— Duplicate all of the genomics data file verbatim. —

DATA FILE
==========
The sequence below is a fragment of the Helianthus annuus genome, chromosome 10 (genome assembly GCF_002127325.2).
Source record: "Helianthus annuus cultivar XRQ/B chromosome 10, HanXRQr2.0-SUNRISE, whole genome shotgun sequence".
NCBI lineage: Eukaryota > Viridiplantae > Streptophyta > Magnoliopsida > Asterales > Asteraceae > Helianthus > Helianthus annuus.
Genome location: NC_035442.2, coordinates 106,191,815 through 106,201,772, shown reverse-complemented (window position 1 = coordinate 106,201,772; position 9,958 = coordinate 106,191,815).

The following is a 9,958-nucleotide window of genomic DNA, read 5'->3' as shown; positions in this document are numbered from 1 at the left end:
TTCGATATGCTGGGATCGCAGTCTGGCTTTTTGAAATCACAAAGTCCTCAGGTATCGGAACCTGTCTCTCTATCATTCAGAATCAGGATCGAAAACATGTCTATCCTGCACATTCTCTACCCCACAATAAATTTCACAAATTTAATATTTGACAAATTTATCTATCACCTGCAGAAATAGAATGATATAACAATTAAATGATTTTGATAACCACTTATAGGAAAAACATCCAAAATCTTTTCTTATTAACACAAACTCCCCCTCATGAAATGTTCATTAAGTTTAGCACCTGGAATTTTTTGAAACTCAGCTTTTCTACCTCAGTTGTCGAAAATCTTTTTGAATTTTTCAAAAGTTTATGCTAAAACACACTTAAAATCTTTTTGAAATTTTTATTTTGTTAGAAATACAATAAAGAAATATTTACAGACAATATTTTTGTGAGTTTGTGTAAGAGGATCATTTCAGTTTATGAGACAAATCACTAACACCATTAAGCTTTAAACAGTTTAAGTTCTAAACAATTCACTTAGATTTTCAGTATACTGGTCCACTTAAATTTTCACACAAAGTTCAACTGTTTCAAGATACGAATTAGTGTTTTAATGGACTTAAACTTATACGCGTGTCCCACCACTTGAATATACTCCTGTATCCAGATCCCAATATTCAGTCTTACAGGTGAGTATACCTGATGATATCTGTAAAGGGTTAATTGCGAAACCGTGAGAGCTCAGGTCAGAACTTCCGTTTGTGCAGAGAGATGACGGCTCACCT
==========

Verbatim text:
The sequence below is a fragment of the Helianthus annuus genome, chromosome 10 (genome assembly GCF_002127325.2).
Source record: "Helianthus annuus cultivar XRQ/B chromosome 10, HanXRQr2.0-SUNRISE, whole genome shotgun sequence".
NCBI lineage: Eukaryota > Viridiplantae > Streptophyta > Magnoliopsida > Asterales > Asteraceae > Helianthus > Helianthus annuus.
Genome location: NC_035442.2, coordinates 106,191,815 through 106,201,772, shown reverse-complemented (window position 1 = coordinate 106,201,772; position 9,958 = coordinate 106,191,815).

The following is a 9,958-nucleotide window of genomic DNA, read 5'->3' as shown; positions in this document are numbered from 1 at the left end:
TTCGATATGCTGGGATCGCAGTCTGGCTTTTTGAAATCACAAAGTCCTCAGGTATCGGAACCTGTCTCTCTATCATTCAGAATCAGGATCGAAAACATGTCTATCCTGCACATTCTCTACCCCACAATAAATTTCACAAATTTAATATTTGACAAATTTATCTATCACCTGCAGAAATAGAATGATATAACAATTAAATGATTTTGATAACCACTTATAGGAAAAACATCCAAAATCTTTTCTTATTAACACAAACTCCCCCTCATGAAATGTTCATTAAGTTTAGCACCTGGAATTTTTTGAAACTCAGCTTTTCTACCTCAGTTGTCGAAAATCTTTTTGAATTTTTCAAAAGTTTATGCTAAAACACACTTAAAATCTTTTTGAAATTTTTATTTTGTTAGAAATACAATAAAGAAATATTTACAGACAATATTTTTGTGAGTTTGTGTAAGAGGATCATTTCAGTTTATGAGACAAATCACTAACACCATTAAGCTTTAAACAGTTTAAGTTCTAAACAATTCACTTAGATTTTCAGTATACTGGTCCACTTAAATTTTCACACAAAGTTCAACTGTTTCAAGATACGAATTAGTGTTTTAATGGACTTAAACTTATACGCGTGTCCCACCACTTGAATATACTCCTGTATCCAGATCCCAATATTCAGTCTTACAGGTGAGTATACCTGATGATATCTGTAAAGGGTTAATTGCGAAACCGTGAGAGCTCAGGTCAGAACTTCCGTTTGTGCAGAGAGATGACGGCTCACCT